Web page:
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British Foreign Secretary William Hague vowed continued support for Mali's fight against Islamist militants as he visited the west African country on Monday, his ministry said.
The Foreign Office said Hague had met with Mali's president and prime minister as well as French-backed African troops fighting the rebels during the one-day visit, which was not announced before his arrival for security reasons.
"The evolving threat from terrorist groups in Mali has necessitated an urgent international response to help the Malians restore their territorial integrity and deny terrorists a safe haven in their country," said Hague.
"I welcome the progress made by French, Malian and African military forces in the north of Mali. The UK will continue to support this tough security response, including through the EU training mission."
French and African troops are currently hunting down Islamist rebels who were driven from northern Mali's main cities by a lightning French-led offensive launched in mid-January.
Hague, the first British foreign secretary to visit Mali, met with the commander of the African-led AFISMA force as well as British soldiers supporting the C17 transport plane which Britain has loaned to France for the operation.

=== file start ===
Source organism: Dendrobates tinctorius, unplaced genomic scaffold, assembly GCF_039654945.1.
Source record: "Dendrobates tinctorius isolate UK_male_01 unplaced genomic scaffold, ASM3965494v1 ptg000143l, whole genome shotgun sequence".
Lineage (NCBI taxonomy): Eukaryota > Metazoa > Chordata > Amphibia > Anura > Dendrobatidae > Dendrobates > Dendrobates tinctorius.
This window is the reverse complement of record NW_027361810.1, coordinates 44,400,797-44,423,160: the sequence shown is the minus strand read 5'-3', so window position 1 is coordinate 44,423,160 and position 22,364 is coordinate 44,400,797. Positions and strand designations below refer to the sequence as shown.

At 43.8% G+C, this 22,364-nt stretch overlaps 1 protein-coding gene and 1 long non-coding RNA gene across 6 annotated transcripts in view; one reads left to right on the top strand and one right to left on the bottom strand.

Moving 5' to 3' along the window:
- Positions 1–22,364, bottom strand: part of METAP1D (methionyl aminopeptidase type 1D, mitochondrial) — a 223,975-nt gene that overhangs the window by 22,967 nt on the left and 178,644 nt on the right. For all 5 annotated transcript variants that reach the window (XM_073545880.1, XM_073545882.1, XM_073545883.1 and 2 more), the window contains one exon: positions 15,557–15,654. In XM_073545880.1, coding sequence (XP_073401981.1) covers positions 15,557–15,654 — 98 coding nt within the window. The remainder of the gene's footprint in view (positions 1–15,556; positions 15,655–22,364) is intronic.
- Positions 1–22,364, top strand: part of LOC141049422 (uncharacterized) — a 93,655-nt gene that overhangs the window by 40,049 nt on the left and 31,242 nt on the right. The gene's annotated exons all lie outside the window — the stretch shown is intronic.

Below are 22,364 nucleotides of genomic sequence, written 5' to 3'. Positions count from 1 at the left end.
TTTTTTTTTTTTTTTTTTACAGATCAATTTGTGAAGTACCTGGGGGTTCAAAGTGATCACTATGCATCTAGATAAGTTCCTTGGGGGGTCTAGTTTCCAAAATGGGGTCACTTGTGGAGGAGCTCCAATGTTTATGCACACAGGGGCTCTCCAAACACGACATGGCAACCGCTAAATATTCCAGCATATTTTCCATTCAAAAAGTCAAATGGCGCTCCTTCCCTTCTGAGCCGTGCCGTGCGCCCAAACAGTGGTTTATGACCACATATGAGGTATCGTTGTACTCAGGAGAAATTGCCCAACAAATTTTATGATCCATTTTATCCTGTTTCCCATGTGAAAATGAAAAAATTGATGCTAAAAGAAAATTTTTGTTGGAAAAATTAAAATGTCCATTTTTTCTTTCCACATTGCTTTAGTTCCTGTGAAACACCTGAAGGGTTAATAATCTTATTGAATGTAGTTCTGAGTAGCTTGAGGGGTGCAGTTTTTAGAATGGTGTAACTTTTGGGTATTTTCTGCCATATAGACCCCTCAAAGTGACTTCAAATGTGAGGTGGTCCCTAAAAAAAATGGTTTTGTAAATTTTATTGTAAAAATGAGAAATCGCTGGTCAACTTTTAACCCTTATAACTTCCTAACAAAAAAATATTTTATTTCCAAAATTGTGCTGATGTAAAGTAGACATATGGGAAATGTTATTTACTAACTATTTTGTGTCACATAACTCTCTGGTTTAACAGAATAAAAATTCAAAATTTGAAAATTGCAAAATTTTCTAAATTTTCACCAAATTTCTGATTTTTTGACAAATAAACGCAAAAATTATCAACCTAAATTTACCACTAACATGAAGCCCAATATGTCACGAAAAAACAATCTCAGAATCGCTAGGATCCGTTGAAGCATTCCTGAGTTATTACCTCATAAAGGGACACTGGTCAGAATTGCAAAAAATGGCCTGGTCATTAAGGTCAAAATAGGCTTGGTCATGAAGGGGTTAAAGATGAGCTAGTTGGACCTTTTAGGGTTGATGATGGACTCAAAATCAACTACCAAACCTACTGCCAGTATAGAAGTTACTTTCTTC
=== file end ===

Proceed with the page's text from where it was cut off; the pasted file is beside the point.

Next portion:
Britain is not sending combat troops to Mali, but it is supplying 40 personnel for the European Union training mission in the country and up to 200 for a separate training force in English-speaking west African nations.
It has also supplied a surveillance plane to help French troops.
Hague called for a "more inclusive" political process in Mali as it struggles to restore constitutional rule in the wake of the March 22 coup that led to the rebellion in the north.
The conflict has heightened ethnic tensions in Mali after Tuareg rebels, a traditionally nomadic north African people, teamed up with Islamist extremists in northern Mali.
"Progress on reconciliation will be vital for lasting stability in Mali," said Hague after meeting with members of the Tuareg community on Monday.
Mali is due to hold presidential elections in July, but critics say this is too soon for a country that is still battling an insurgency and where hundreds of thousands of people have fled their homes.